This paper hence covers various ethical issues of the pharmaceutical industry and application of various theories with an analysis of the various approaches of previous authors to the different theories. All in all, like every industry, the pharmaceutical industry also has a good and a bad side. The world today is a capitalist driven, market based economy. Pharmaceutical companies also mainly focus on their profit generation. If we view the sustainability issue from the consequentialist view, we can derive arguments that both support and condemn environmental exploitation. According to this theory environmental exploitation by the pharmaceutical industry could be justified if it ultimately leads to the larger good. However, what would happen to other industries or resources if the environment is exploited? How does the utilitarian approach explain the damage done to several lives. What would be the trade-off? The pharmaceutical industry should look at the triple bottom line which includes the social, environmental, and financial performance which involves obligations to the various stakeholders, these should be measured, calculated, audited and reported. In order for the triple bottom line reporting to drive maximum value, it is essential that the information reported aligns with business strategy and objectives and accurately reflects the focus of company activity in these particular areas. (Schubert. J, 2003) The pharmaceutical industry is an industry which is based on benefiting mankind, however the vicious cycle of R&D costs and developing new drugs is an important part in it being expensive and applying for long patents. Thinking about it, it is not ethically wrong, it becomes wrong when it limits itself to only being a money making industry, exploiting the poor when there is an option available to provide cheaper drugs to those who really need it and cannot afford them and hence forgetting the larger picture.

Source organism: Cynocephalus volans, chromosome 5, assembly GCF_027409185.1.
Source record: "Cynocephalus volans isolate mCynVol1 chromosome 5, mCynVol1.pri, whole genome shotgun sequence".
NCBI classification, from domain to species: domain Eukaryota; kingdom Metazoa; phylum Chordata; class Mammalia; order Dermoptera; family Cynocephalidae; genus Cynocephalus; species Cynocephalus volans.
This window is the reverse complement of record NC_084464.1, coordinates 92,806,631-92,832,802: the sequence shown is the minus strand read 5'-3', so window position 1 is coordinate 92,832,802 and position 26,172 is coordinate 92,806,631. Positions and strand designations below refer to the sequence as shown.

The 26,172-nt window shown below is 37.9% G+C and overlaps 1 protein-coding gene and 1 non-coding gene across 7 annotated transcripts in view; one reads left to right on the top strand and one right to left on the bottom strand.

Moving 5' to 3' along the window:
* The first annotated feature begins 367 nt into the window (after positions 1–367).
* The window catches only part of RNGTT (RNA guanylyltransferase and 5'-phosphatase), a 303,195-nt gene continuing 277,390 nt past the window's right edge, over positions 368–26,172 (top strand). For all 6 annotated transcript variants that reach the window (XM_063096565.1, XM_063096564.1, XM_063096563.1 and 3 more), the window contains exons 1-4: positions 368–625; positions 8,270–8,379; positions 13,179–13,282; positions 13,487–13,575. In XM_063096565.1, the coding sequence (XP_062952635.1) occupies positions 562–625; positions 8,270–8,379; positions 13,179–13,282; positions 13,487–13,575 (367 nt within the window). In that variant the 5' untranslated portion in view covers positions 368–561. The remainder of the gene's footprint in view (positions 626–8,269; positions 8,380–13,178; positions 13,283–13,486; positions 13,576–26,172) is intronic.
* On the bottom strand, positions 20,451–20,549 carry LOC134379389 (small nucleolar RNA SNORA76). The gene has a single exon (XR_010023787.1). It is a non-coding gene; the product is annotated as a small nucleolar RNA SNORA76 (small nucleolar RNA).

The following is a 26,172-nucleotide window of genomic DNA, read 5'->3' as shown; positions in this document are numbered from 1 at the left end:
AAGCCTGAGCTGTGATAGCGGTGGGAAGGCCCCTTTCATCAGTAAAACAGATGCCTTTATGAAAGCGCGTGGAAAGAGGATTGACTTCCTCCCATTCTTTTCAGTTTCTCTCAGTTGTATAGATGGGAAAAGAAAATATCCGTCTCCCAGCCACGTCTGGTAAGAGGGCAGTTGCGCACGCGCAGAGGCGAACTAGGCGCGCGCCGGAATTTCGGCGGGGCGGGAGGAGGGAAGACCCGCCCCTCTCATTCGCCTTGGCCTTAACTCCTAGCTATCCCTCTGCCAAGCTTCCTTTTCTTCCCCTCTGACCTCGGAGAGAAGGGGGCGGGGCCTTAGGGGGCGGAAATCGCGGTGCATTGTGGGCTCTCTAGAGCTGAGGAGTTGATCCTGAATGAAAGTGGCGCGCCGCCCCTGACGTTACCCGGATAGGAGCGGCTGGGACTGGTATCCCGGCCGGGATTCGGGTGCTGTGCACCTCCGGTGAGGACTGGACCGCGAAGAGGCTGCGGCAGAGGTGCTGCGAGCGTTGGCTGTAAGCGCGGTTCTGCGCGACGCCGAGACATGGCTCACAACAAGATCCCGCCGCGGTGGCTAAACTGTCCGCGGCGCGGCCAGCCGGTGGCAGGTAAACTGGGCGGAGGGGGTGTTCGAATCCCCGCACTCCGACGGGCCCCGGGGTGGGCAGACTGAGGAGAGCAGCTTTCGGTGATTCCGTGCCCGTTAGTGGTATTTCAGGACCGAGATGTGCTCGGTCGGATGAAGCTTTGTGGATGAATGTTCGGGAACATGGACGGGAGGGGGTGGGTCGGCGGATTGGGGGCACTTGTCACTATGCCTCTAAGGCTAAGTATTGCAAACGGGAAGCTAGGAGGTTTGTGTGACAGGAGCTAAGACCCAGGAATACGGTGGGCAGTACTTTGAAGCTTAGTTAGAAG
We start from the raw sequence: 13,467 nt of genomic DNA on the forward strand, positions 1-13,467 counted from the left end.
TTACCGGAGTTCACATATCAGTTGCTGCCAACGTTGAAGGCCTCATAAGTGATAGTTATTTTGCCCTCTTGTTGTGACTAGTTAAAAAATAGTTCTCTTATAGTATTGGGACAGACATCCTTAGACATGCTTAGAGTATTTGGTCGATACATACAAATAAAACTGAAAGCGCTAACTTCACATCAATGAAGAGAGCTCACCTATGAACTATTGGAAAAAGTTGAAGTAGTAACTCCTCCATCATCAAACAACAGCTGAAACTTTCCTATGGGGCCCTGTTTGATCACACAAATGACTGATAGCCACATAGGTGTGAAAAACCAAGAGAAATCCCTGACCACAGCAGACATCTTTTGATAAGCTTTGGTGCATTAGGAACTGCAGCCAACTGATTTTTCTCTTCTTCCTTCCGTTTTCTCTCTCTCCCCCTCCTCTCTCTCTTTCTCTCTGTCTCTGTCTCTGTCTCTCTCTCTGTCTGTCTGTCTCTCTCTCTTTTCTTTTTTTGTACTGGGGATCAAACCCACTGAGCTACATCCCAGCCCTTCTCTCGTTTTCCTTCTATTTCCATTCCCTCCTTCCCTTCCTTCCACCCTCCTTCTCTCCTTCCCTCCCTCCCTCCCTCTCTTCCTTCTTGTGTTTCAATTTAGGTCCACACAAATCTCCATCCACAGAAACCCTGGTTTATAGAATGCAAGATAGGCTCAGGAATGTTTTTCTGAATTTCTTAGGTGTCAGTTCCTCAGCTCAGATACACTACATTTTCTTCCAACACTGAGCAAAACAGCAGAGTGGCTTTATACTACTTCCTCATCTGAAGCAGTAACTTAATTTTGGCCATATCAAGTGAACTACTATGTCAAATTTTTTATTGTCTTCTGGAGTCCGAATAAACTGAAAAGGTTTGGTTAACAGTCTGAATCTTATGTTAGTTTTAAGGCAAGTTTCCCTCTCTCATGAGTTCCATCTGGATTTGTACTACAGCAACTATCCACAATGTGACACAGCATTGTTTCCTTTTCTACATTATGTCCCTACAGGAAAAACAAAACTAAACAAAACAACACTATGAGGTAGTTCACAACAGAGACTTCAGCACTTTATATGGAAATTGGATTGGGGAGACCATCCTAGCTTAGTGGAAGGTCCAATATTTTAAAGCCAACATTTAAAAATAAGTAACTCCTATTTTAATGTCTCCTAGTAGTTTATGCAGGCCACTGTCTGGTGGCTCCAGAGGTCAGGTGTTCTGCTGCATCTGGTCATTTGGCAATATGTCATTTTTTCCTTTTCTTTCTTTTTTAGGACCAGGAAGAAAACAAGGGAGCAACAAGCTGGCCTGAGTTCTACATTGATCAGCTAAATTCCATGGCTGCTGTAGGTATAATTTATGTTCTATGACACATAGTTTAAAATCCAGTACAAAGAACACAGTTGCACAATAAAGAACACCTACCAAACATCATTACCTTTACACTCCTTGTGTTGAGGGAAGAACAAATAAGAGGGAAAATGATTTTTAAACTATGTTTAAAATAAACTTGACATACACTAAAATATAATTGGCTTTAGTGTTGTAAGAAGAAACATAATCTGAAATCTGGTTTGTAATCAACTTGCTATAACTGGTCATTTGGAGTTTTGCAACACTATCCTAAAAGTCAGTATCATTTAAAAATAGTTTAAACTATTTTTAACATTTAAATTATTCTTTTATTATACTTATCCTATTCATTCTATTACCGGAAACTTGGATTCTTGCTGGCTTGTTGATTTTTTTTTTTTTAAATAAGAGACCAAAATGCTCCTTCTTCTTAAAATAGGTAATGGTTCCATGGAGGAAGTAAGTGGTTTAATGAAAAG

Appendix